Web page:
•   Contourlet coefficients of natural images
    exhibit the following properties:
     1. non-Gaussian marginally.
     2. dependent on generalized neighborhood.
     3. conditionally Gaussian conditioned on
        generalized neighborhood.
     4. parents are (often) the most influential.


•   Next Step: Develop a simple statistical model
    that takes into account these properties
    Hidden Markov Tree (HMT) Model
      •Developed for wavelets (Crouse et. al., 1998)
     Transition
                                         a   11
                                                       a 21
                                                               
                                   Aij                       
     Matrix A                                 i, j      i, j
                                         a   1 2
                                                       a2 2   
State S                                      i, j      i, j   
                                           Transition Matrix

  Coefficient u




                     State 1           State 2
               Contourlet HMT Model
• Each tree has the following parameters
     
  –   p1,1 root state probabilities
  –   A j ,k
           state transition probability matrix between
    subband k in scale j and its parent subband in scale j-1
     
  –  p, q Gaussian standard deviations of subband q in
    scale p
Contourlet HMT Model




Wavelets

              Contourlets
   Denoising: Bayesian Estimation
                                             
         y  xw                              v u n

                                        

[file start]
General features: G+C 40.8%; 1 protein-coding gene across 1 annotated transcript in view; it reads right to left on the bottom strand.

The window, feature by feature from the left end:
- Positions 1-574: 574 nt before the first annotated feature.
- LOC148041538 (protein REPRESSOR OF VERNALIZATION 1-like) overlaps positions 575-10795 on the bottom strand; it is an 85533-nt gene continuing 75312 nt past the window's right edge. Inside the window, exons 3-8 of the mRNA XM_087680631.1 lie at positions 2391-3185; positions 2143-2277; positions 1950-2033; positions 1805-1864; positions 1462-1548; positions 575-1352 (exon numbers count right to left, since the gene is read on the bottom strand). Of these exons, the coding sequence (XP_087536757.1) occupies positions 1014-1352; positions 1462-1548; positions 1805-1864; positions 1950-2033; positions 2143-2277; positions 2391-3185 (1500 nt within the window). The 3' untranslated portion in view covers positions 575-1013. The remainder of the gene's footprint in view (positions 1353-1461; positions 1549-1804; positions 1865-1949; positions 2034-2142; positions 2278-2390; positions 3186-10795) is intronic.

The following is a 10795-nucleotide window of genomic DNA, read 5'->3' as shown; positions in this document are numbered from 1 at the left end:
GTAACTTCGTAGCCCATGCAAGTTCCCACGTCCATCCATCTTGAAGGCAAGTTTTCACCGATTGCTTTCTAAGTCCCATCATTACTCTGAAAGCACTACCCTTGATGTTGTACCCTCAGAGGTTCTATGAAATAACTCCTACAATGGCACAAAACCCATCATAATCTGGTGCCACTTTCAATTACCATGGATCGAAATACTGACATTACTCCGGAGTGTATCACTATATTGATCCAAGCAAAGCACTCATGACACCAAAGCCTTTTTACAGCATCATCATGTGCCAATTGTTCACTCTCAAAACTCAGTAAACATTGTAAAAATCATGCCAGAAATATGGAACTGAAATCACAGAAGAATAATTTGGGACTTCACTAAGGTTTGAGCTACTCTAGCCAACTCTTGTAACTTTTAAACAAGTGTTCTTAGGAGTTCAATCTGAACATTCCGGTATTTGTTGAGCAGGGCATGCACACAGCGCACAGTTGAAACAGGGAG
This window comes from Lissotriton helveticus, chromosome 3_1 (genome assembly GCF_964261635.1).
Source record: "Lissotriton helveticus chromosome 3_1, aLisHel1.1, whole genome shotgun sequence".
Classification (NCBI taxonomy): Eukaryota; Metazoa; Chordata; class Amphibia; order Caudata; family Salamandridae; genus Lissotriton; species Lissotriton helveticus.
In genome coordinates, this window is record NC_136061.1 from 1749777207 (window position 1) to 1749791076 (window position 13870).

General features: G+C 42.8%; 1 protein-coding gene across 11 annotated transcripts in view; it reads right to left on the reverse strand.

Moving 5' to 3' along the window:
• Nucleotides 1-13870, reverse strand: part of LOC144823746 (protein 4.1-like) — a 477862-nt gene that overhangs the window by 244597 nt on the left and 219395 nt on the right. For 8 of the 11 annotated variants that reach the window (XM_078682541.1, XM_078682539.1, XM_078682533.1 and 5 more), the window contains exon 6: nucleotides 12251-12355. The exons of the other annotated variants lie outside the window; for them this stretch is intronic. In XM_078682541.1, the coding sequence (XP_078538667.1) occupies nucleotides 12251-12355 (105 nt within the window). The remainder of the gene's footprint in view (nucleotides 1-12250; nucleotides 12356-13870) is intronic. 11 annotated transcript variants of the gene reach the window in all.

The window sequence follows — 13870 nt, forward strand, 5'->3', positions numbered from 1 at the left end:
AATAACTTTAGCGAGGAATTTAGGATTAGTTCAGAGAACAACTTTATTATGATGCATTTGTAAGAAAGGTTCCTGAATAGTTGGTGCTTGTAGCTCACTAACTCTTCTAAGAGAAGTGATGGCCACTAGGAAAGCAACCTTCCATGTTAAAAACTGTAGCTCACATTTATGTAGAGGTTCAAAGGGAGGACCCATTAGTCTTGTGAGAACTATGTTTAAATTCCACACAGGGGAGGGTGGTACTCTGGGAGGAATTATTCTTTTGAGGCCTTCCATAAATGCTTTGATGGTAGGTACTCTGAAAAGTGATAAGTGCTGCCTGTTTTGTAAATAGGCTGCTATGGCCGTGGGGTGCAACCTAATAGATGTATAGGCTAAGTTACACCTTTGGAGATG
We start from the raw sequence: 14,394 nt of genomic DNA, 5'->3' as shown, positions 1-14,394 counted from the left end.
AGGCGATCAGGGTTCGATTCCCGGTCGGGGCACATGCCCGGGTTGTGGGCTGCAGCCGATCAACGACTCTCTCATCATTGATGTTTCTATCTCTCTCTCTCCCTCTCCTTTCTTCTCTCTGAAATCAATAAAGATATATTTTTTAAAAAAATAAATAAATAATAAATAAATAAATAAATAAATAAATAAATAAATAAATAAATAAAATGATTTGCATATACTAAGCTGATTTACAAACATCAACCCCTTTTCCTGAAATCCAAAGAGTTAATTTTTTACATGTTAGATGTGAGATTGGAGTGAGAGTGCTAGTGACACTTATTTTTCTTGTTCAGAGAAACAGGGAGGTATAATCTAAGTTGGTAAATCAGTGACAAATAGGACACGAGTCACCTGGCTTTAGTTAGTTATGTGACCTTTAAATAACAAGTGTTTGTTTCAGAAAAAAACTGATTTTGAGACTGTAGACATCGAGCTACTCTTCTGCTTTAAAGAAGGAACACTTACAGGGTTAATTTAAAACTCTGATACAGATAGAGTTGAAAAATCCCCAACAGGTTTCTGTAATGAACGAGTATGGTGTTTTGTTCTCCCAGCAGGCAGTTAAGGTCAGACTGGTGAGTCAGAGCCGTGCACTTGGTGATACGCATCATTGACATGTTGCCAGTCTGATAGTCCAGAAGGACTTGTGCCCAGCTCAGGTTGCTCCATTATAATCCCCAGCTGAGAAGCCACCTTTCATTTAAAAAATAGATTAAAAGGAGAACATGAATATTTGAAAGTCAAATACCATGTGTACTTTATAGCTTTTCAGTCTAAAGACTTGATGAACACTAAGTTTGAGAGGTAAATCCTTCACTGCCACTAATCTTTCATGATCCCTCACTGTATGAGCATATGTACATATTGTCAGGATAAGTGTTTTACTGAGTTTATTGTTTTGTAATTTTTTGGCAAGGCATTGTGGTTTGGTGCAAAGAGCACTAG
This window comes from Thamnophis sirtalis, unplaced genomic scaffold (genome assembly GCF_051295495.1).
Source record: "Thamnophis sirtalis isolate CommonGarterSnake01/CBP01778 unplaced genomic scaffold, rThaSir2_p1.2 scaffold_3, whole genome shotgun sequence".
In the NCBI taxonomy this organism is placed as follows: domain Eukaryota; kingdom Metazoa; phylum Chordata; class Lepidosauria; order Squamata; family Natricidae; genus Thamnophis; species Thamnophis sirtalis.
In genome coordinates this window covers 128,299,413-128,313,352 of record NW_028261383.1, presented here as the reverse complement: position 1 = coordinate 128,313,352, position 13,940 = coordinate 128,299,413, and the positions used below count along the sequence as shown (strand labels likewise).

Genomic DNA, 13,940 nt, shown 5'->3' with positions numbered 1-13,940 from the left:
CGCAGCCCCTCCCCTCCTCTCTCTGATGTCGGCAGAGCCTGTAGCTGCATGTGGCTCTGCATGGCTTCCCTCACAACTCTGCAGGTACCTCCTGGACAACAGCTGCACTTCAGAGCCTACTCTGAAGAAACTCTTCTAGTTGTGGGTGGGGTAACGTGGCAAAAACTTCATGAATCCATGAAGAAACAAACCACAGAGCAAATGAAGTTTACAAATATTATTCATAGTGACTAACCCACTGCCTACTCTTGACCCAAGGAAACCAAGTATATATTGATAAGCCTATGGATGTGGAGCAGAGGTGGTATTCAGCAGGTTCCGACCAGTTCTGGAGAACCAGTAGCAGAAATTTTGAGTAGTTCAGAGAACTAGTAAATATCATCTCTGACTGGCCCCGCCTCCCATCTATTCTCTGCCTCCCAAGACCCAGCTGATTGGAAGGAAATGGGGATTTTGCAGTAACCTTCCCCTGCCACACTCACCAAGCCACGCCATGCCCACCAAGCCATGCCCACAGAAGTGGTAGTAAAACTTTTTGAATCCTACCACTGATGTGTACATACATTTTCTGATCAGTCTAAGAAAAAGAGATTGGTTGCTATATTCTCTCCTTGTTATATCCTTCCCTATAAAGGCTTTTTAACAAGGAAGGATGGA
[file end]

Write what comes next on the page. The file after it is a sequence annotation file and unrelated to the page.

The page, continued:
E ui , j ,k | vi , j ,k , u   p Si , j ,k  m | vi , j ,k , u                 
                                m
                                               2 , u 
                                        
                            
                                              i , j ,k ,m
                                     2 , n             2 , u 
                                                                      vi , j ,k
                                   i , j ,k          i , j ,k ,m
          Denoising Results: PSNR
 Image     Noise      Noisy   Wiener2    Wavelet    Wavelet   Contourlet
          Std. Dev.                     Threshold    HMT        HMT
Lena
            10        28.13   33.03     32.00       33.84     33.38
            30        18.88   27.40     26.67       28.35     28.18
            50        14.63   24.75     24.20       25.89     26.04
Barbara
            10        28.11   31.38     29.90       31.36     29.18
            30        18.72   24.95     23.76       25.11     25.27
            50        14.48   22.57     21.96       23.71     23.74
Zelda
            10        28.13   34.06     33.37       35.33     33.45
            30        18.83   28.67     28.24       30.67     30.00
            50        14.61   25.78     26.05       27.63     27.07
    Denoising Results: Zelda
                         Noisy, w = 50    Wiener2, 5X5
      Original           PSNR = 14.61      PSNR = 25.78




Wavelet Thresholding     Wavelet HMT      Contourlet HMT
T = 3w , PSNR = 26.05   PSNR = 27.63     PSNR = 27.07
  Denoising Results: Barbara
                         Noisy, w = 51    Wiener2, 5X5
      Original           PSNR = 14.48      PSNR = 22.57




Wavelet Thresholding     Wavelet HMT      Contourlet HMT
T = 3w , PSNR = 21.96   PSNR = 23.71     PSNR = 23.74
Contourlet Texture Retrieval System
 Texture Retrieval: Use Kullback-
         Liebler Distance

                      
D p X  q pX  i    p x  q log
                                        dx
                                      p xq
                                      px  i 
          Retrieval Results
•Average retrieval rates:
 Wavelet HMT: 90.87% Contourlet HMT: 93.29%
•Wavelets retrieve better (>5%)



•Contourlets retrieve better (>5%)
                  Conclusions
• Contourlets: new true two dimensional transform
  allows modeling of all three visual parameters:
  scale, space, and direction
• Statistical measurements show:
  – Strong intra-subband, inter-scale, and inter-
    orientation dependencies
  – Conditioned on their neighborhood, coefficients are
    approximately Gaussian
• Contourlet hidden Markov tree model
  – Promising results in denoising and retrieval

								
To top